In what's described as the beginning of the electrification of FCA - better late than never, right? - Fiat has released to the world a pair of hybrid city cars: the 500 and Panda. Yes, they are still being made, and with technology will surely continue for a little while longer.
The Mild Hybrid models - that's the name, not just the technology - will be powered by a new 1.0-litre three-cylinder from the 'Firefly' family of engines, allied to a 12-volt Belt-integrated Starter Generator (BSG). It's mounted directly onto the engine, driven off the auxiliary belt, and is capable of energy recovery during both acceleration and deceleration. That energy is then stored in a 11 Ah lithium battery, which can assist the Panda and 500 during acceleration and also get the engine going again when stop-start is employed.
In addition, the mild hybrid system can also allow the combustion engine to be turned off entirely; Fiat says a prompt will appear on the dash telling drivers when to shift into neutral. All told, CO2 on the Panda and 500 is said to improve by 30 per cent against the old combustion-engined version.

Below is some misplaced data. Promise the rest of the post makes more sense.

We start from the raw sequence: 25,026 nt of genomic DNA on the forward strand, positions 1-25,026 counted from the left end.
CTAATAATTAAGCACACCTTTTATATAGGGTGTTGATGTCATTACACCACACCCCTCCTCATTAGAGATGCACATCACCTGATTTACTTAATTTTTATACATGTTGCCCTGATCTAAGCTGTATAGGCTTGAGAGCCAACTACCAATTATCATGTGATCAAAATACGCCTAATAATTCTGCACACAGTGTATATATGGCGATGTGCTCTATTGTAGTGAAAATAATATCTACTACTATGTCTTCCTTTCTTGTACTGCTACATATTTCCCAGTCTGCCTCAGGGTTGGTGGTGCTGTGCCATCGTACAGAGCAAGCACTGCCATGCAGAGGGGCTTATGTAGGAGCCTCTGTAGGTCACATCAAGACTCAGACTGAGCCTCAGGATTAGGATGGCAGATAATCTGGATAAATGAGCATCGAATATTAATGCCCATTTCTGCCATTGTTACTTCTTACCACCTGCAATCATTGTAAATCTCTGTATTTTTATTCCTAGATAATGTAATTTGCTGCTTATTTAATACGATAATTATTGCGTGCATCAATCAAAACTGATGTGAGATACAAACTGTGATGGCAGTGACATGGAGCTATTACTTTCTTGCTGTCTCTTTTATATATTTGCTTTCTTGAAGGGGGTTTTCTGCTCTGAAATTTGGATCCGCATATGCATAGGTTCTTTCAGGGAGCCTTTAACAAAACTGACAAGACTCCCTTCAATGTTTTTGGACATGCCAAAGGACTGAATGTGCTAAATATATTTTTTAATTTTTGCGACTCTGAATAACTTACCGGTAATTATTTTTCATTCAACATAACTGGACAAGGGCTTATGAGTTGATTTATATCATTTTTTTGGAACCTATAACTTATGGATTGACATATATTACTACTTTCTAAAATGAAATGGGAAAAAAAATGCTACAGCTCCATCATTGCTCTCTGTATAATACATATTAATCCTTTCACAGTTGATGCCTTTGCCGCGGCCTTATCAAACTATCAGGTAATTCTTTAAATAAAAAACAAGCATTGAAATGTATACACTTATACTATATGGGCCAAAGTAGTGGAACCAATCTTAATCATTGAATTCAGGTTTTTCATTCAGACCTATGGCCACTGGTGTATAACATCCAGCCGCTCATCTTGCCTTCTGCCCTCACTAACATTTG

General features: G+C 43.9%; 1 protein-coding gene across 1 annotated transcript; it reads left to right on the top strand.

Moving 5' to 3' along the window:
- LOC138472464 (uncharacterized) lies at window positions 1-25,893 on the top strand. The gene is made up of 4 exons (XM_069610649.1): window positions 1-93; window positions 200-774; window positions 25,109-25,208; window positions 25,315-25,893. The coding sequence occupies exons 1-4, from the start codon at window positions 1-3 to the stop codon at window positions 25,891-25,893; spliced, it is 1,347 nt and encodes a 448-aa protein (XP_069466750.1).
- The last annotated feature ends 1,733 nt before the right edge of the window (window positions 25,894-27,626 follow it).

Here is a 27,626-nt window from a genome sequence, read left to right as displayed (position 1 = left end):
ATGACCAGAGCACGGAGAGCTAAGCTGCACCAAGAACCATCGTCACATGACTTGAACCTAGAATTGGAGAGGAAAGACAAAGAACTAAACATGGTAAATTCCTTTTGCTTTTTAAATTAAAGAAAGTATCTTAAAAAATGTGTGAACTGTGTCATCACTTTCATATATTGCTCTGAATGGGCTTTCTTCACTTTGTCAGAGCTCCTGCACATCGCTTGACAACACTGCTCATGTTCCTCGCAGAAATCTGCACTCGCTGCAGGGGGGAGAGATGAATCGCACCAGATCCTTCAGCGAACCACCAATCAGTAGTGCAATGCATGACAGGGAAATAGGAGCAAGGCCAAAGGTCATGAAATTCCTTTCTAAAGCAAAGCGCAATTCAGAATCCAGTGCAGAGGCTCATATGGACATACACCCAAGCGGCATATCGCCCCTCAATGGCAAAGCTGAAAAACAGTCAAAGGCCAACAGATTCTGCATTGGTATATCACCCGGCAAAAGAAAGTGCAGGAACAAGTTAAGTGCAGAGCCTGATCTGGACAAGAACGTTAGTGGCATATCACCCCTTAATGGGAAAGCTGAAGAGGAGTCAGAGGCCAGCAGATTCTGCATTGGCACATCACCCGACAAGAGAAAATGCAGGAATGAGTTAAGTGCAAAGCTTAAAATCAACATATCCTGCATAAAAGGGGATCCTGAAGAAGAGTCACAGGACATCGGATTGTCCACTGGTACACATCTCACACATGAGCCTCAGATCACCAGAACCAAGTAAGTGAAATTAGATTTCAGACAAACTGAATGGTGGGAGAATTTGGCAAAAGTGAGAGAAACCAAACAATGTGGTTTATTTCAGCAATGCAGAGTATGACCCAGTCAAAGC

That shifting will be done via a revised (more efficient lubricant, low-friction bearings) six-speed manual gearbox, which will probably see pretty regular use given power and torque peaks of 70hp (at 6,000rpm) and 68lb ft at 3,500. Still, wouldn't be a small Italian car if it didn't need to be driven with some brio, would it? Drivers will be encouraged to do so, in fact - or so it seems - by the fact that this replacement engine for the 1.2 weighs just 77kg and is mounted 45mm lower than before, benefitting the centre of gravity.
Hybridistas don't have long to wait for their small Fiat fix, either, as the 500 is in showrooms next month and the Panda is following in March. Initially a Launch Edition will be offered, boasting Dew Green paint, 'Hybrid' badges and Seaqual Yarn seats, made from recycled plastic. But of course. Prices and full specs to follow soon!